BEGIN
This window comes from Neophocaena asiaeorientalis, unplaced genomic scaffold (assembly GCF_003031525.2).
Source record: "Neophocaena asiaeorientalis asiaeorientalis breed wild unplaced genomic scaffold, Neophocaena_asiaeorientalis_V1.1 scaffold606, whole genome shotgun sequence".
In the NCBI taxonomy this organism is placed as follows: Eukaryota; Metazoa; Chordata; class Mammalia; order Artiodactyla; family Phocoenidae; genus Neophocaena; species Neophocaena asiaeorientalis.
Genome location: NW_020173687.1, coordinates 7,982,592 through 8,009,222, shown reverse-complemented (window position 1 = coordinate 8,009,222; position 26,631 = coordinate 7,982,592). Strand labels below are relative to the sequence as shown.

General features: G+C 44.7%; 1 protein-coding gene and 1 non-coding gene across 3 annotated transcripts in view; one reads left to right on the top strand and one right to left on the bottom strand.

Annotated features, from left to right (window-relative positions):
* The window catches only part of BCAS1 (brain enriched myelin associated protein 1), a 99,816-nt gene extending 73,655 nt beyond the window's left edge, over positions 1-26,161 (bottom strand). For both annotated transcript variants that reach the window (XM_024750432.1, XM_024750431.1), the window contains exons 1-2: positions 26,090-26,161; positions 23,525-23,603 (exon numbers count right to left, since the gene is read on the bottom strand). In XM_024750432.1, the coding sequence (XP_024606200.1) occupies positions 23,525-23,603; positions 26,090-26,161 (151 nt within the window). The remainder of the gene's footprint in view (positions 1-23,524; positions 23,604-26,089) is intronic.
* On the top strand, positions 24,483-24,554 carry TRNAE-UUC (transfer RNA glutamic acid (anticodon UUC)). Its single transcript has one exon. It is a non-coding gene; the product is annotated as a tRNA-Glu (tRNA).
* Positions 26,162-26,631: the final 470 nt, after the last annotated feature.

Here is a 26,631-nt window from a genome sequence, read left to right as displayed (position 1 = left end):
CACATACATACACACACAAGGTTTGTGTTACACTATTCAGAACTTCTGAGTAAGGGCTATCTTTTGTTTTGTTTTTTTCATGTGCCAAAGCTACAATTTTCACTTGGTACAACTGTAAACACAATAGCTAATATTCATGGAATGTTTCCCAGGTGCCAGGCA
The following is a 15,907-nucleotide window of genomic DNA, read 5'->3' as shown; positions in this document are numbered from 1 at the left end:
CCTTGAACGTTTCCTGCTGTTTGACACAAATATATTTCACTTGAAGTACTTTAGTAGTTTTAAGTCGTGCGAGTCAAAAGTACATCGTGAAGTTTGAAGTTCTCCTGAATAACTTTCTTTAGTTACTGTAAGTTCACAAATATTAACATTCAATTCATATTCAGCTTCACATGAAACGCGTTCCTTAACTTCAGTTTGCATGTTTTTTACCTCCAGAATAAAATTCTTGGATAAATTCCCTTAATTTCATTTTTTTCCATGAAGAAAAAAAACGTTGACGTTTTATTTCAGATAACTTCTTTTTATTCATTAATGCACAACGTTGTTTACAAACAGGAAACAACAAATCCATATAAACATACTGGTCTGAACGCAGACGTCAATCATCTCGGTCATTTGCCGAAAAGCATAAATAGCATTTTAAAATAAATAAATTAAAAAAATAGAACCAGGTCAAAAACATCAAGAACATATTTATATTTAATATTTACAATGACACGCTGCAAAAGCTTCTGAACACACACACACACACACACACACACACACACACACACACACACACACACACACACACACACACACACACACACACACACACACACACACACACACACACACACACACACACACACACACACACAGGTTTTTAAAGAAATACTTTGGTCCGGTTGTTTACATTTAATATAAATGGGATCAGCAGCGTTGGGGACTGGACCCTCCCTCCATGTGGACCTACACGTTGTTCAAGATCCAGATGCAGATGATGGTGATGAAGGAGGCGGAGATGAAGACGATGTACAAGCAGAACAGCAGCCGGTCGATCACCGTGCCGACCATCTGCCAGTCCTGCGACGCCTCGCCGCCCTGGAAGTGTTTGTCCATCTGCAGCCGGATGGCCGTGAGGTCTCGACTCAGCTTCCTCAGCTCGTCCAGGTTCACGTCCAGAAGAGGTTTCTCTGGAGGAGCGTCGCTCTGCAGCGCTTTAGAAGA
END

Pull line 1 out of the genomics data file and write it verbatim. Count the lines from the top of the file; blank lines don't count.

This window comes from Neophocaena asiaeorientalis, unplaced genomic scaffold (assembly GCF_003031525.2).